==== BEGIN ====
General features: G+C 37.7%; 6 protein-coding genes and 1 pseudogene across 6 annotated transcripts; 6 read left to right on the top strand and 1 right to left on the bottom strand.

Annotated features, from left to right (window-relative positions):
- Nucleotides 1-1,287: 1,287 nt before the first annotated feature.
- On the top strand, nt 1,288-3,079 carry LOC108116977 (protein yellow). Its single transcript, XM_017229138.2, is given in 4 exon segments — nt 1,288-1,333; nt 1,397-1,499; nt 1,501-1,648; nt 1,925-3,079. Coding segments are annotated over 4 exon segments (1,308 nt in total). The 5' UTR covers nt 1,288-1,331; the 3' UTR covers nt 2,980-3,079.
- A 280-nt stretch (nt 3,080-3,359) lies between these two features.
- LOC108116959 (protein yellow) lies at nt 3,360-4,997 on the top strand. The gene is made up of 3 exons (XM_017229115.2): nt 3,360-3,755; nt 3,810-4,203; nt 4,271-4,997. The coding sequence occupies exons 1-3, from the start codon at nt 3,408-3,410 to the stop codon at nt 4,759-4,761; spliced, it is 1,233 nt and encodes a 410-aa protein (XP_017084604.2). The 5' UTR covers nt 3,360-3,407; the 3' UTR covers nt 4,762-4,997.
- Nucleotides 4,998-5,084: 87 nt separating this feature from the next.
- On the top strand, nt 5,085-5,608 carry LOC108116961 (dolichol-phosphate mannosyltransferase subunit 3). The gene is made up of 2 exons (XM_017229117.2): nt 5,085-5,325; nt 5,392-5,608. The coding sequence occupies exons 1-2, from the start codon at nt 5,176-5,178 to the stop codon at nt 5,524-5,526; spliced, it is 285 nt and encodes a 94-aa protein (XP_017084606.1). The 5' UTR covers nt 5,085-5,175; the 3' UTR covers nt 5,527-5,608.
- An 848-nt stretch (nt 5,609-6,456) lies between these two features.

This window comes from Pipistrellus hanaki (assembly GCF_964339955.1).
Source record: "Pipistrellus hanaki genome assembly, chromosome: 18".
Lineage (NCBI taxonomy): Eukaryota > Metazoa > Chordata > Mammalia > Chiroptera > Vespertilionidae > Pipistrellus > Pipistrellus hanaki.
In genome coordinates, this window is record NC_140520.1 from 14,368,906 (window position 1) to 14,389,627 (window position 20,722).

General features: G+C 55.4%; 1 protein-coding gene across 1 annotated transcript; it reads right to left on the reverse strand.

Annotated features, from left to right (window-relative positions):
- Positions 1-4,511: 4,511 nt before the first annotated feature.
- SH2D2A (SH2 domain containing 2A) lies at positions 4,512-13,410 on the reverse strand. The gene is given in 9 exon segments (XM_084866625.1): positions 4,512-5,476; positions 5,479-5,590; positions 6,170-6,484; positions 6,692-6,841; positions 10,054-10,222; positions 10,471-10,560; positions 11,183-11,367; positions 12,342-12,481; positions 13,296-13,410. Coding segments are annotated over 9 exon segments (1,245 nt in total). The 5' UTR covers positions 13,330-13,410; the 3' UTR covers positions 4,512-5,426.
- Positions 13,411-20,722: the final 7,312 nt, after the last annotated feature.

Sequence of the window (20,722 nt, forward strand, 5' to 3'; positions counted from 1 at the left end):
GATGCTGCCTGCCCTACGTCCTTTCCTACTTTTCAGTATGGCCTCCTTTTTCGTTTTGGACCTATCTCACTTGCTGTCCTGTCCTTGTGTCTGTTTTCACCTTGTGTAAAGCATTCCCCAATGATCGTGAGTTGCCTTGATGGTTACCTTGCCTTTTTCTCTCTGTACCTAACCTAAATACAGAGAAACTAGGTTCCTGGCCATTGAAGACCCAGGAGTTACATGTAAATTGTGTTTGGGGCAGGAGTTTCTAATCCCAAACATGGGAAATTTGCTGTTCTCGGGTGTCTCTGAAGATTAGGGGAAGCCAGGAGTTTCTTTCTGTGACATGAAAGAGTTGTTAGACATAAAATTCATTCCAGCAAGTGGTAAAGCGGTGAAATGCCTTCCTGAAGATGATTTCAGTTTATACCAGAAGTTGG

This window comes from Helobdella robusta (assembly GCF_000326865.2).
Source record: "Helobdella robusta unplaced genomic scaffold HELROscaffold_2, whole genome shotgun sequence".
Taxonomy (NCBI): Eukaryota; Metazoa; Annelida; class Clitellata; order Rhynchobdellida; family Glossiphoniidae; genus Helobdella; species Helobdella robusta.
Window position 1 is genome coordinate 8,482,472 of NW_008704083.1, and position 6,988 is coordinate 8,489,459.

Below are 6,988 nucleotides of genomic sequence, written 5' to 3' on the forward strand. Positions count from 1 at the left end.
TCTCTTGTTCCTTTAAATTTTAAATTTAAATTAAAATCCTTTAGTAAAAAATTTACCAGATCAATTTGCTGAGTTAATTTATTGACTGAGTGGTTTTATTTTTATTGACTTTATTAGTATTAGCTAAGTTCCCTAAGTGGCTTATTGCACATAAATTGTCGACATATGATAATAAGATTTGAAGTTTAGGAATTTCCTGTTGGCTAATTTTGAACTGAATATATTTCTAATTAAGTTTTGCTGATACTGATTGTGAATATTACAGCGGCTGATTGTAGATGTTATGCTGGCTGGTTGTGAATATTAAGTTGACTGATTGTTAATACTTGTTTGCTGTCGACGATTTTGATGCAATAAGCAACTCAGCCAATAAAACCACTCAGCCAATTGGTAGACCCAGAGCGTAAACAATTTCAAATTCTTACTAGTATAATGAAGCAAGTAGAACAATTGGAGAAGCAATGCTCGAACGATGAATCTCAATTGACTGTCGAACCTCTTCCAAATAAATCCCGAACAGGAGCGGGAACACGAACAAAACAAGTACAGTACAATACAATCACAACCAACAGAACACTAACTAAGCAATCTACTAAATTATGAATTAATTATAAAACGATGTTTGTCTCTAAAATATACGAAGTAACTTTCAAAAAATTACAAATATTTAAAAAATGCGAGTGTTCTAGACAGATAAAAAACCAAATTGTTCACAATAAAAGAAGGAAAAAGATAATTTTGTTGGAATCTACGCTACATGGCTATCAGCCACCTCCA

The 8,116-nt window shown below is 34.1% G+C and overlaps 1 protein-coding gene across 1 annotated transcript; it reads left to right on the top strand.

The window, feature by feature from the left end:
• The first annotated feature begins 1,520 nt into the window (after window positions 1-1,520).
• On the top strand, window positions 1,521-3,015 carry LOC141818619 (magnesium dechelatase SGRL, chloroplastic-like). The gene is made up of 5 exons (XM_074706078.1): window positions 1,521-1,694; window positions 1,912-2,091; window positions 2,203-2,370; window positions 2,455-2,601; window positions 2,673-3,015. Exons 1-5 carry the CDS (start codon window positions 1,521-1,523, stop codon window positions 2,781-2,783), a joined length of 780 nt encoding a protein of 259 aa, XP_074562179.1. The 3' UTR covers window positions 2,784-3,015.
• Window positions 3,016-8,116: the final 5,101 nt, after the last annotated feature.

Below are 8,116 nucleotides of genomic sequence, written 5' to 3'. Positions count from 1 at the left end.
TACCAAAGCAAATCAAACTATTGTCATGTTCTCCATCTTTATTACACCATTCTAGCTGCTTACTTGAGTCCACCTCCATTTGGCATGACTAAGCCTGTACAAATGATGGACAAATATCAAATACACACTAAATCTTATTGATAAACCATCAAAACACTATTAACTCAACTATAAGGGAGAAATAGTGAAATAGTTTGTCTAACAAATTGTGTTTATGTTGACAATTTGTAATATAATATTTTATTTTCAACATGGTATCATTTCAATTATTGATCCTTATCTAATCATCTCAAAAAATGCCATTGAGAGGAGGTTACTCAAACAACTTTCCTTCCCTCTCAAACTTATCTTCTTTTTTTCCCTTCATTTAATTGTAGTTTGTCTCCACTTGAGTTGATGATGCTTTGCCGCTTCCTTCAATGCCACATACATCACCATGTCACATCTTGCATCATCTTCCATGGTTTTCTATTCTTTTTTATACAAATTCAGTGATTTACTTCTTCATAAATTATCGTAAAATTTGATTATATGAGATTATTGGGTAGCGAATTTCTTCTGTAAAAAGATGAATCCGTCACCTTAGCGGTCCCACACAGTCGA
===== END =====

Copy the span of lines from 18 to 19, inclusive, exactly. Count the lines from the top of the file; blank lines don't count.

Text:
- Positions 13,411-20,722: the final 7,312 nt, after the last annotated feature.

Sequence of the window (20,722 nt, forward strand, 5' to 3'; positions counted from 1 at the left end):